ATTORNEY GENERAL, DEMOCRAT
There are really only two serious candidates in this race, Kamala Harris, the San Francisco district attorney, and Rocky Delgadillo, the former Los Angeles city attorney. Harris has a comfortable lead, with Delgadillo in second and the others far behind.
Delgadillo is on his second try for this office. He ran against Jerry Brown four years ago and got nowhere. And in the meantime, he's come under fire for, among other things, using city employees to run personal errands for him (picking up his dry-cleaning, babysitting his kids) and driving his car without insurance. On a more significant level, he made his reputation with gang injunctions that smacked of ethnic profiling and infuriated Latino and civil liberties groups. It's amazing he's still a factor in this race; he can't possibly win the general election with all his baggage.
Harris has a lot going for her. She was among the first California elected officials to endorse Barack Obama for president, and remains close to the administration. She's a smart, articulate prosecutor and could be one of the few women atop the Democratic ticket this year. We were never comfortable with her ties to Willie Brown, but he's no longer a factor in state or local politics. These days, she's more closely allied with the likes of State Sen. Mark Leno.
That said, we have some serious problems with Harris. She's been up in Sacramento pushing Republican-style tough-on-crime bills (like a measure that would bar registered sex offenders from ever using social networking sites on the Internet) and forcing sane Democrats like Assembly Member and Public Safety Committee Chair Tom Ammiano to try to tone down or kill them (and then take the political heat). If she didn't know about the problems in the SFPD crime lab, she should have, and should have made a bigger fuss, earlier.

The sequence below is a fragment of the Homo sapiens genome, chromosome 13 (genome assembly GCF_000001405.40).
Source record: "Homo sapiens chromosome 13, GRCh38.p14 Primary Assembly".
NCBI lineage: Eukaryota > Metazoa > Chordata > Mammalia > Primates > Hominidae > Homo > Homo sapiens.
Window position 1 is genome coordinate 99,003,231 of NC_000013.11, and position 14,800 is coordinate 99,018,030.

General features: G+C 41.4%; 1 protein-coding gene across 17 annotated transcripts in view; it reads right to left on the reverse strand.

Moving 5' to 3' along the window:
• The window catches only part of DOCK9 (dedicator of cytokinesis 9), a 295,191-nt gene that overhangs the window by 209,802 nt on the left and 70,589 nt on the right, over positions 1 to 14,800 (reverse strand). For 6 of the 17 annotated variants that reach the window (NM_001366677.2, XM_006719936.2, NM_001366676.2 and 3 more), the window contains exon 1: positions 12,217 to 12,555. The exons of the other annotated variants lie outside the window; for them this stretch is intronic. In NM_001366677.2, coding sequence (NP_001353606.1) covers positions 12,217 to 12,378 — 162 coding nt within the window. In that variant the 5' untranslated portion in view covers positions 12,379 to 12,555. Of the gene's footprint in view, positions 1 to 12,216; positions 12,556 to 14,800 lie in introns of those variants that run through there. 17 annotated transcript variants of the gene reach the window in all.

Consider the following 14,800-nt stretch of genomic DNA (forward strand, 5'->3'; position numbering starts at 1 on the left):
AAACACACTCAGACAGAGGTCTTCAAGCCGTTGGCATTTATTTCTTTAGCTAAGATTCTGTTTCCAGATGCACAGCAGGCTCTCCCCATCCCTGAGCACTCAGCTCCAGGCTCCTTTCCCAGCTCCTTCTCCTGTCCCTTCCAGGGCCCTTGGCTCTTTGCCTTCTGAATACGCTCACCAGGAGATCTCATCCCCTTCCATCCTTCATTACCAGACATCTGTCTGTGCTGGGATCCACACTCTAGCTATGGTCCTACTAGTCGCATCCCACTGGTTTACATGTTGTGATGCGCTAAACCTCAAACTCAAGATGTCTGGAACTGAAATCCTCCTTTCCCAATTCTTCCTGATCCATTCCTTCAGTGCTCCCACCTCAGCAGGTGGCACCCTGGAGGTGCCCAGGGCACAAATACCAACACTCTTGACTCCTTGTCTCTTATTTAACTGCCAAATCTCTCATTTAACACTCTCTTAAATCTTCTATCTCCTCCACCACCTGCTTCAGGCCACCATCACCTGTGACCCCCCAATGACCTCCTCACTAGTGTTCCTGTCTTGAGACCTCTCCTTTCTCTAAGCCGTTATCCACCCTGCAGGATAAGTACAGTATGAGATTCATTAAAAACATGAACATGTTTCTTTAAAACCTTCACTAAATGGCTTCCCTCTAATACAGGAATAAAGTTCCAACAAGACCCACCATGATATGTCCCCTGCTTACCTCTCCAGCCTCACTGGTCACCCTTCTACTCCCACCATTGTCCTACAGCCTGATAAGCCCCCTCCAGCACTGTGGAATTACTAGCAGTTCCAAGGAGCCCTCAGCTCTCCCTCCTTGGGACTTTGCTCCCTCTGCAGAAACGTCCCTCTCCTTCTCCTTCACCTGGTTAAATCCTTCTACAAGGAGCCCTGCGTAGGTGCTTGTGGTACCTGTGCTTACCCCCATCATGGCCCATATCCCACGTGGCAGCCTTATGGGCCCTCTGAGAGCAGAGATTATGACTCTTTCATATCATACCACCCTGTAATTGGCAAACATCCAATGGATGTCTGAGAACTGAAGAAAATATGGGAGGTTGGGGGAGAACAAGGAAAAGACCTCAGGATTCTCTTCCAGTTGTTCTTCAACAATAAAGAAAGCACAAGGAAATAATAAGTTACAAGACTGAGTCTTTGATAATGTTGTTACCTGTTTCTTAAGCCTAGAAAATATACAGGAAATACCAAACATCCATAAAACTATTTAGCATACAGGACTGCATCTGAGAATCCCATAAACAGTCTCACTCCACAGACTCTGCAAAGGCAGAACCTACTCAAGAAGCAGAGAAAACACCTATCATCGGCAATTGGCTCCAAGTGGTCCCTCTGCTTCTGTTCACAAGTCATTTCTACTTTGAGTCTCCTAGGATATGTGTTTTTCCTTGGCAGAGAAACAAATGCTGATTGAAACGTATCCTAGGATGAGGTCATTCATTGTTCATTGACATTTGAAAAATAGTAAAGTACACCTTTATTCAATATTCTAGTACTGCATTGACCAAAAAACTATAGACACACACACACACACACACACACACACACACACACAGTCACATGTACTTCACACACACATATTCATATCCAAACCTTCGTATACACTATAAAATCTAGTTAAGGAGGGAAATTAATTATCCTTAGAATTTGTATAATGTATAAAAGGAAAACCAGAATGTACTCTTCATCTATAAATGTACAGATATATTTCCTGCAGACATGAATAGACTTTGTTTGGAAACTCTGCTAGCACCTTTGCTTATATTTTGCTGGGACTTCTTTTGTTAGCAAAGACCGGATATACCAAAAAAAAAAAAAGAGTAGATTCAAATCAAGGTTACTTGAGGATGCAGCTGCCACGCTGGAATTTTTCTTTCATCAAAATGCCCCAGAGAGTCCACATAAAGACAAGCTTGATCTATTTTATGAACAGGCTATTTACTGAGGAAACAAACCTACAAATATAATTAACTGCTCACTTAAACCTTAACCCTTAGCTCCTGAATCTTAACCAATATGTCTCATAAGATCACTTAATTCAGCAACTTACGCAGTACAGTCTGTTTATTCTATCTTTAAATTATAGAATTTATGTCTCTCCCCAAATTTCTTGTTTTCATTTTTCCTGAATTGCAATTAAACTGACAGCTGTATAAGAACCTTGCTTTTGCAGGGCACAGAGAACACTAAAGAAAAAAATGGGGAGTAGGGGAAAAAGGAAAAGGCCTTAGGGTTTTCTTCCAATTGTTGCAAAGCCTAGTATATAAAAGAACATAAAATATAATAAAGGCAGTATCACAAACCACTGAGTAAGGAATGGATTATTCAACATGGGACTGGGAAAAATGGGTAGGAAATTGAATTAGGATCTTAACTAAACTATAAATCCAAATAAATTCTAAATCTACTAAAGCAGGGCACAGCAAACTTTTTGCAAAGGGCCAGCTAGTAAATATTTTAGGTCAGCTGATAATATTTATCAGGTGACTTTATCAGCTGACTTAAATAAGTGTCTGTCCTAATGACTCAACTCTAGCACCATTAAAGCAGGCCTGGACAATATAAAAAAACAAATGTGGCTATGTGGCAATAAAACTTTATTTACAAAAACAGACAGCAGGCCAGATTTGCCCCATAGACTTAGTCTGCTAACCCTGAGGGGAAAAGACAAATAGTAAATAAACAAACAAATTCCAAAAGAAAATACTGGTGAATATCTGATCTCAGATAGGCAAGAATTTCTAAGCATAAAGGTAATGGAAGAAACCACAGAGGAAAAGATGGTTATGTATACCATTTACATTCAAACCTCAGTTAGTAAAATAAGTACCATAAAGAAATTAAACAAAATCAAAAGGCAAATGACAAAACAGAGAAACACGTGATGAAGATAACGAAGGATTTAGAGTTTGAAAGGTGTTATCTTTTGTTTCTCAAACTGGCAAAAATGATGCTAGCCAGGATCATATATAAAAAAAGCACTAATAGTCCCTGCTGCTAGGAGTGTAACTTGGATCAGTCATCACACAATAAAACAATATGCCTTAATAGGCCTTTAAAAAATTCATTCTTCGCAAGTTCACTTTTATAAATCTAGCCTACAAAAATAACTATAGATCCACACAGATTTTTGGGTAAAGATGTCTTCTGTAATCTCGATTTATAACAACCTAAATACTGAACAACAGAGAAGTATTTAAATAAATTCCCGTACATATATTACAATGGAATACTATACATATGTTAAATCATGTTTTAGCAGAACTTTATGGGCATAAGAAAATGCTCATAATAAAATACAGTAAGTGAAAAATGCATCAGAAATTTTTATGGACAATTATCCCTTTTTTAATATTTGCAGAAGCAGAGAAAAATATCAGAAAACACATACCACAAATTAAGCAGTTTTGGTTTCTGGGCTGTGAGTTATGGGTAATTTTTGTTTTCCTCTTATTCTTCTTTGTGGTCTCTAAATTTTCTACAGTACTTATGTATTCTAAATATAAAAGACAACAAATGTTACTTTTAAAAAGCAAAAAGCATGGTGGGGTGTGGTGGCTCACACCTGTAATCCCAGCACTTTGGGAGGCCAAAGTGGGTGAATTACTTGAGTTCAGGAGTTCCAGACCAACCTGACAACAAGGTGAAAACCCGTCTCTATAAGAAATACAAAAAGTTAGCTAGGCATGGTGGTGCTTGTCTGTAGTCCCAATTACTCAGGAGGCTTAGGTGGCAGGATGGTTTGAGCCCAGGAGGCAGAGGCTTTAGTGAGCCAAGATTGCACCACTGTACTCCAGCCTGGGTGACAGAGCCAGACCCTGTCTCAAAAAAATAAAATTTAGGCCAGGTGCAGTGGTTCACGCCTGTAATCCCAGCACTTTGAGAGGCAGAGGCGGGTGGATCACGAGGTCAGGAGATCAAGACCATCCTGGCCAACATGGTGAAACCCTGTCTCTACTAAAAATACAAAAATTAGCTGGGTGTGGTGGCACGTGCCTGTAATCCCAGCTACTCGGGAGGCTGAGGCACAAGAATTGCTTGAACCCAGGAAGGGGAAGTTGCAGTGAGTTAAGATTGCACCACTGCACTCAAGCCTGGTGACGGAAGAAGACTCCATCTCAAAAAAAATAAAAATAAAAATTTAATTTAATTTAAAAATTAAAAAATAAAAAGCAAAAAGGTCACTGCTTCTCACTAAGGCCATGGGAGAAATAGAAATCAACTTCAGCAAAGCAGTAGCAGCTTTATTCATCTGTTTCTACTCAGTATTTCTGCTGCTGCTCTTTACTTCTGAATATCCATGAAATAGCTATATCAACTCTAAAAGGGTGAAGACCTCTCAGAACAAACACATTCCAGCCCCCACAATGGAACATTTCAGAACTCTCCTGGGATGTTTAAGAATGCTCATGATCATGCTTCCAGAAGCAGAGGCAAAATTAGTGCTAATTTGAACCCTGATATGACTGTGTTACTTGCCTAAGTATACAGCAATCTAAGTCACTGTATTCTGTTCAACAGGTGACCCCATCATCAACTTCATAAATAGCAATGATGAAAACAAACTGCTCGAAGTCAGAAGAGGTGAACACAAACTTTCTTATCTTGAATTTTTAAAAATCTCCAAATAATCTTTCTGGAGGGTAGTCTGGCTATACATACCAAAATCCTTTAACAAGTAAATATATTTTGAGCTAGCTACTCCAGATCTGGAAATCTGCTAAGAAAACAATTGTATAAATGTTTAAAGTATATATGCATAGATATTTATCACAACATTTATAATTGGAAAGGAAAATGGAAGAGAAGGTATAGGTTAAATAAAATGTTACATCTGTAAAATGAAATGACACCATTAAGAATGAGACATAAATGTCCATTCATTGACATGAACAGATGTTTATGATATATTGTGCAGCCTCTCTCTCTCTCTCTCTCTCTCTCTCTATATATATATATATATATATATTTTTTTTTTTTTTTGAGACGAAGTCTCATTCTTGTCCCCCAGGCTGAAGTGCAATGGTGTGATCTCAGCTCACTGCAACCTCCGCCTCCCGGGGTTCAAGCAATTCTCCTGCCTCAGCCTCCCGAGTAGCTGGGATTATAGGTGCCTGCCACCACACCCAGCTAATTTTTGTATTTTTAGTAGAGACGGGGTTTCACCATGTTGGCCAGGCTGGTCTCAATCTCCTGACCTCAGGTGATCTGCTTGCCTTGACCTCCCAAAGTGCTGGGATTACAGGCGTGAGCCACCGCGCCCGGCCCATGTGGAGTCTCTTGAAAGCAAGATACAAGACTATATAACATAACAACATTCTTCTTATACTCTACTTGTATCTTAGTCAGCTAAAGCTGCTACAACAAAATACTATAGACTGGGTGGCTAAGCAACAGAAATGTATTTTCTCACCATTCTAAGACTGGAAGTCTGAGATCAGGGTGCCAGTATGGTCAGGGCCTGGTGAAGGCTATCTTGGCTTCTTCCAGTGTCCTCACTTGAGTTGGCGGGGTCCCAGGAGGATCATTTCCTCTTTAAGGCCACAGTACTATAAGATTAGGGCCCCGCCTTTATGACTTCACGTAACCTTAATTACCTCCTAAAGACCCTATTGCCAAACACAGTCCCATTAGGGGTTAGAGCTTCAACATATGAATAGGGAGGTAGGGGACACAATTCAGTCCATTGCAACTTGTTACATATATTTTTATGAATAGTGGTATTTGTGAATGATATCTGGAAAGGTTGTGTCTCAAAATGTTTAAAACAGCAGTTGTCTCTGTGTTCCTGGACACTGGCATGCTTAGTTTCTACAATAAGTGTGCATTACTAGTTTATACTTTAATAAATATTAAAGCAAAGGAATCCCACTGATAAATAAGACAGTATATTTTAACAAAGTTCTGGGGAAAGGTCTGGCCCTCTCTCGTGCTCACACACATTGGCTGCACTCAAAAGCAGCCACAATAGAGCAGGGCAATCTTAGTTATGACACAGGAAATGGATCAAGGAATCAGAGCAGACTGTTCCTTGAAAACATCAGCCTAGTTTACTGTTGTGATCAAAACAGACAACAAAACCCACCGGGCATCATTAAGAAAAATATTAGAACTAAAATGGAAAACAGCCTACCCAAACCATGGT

But Harris has kept her principled position against the death penalty, even when it meant taking immense flak from the cops for refusing to seek capital punishment for the killer of a San Francisco police officer. She's clearly the best choice for the Democrats.
INSURANCE COMMISSIONER, DEMOCRAT
Two credible progressives are vying to run for this powerful and important position regulating the massive — and massively corrupt — California insurance industry. Dave Jones and Hector De La Torre are both in the state Assembly, with Jones representing Sacramento and De La Torre hailing from Los Angeles. Both have a record opposing insurance industry initiatives; both are outspoken foes of Prop. 17; and either would do a fine job as insurance commissioner. But Jones has more experience on consumer issues and health care reform, and we prefer his background as a Legal Aid lawyer to De La Torre's history as a Southern California Edison executive. So we'll give Jones the nod.
BOARD OF EQUALIZATION, DISTRICT 1, DEMOCRAT
BETTY T. YEE
Betty Yee has taken over a job that's been a stronghold of progressive tax policy since the days of the late Bill Bennett. She's done well in the position, supporting progressive financial measures and even coming down, as a top tax official, in favor of legalizing (and taxing) marijuana. We're happy to endorse her for another term.
SUPERINTENDENT OF PUBLIC INSTRUCTION
Two prominent Democratic legislators are running for this nonpartisan post, state Sen. Gloria Romero of Los Angeles and Assembly Member Tom Torlakson of Martinez. It's a pretty clear choice: Romero is a big supporter of charter schools who thinks parents should be able to move their kids out of one school district and into another (allowing wealthier white parents, for example, to abandon Los Angeles or San Francisco for the suburban districts).
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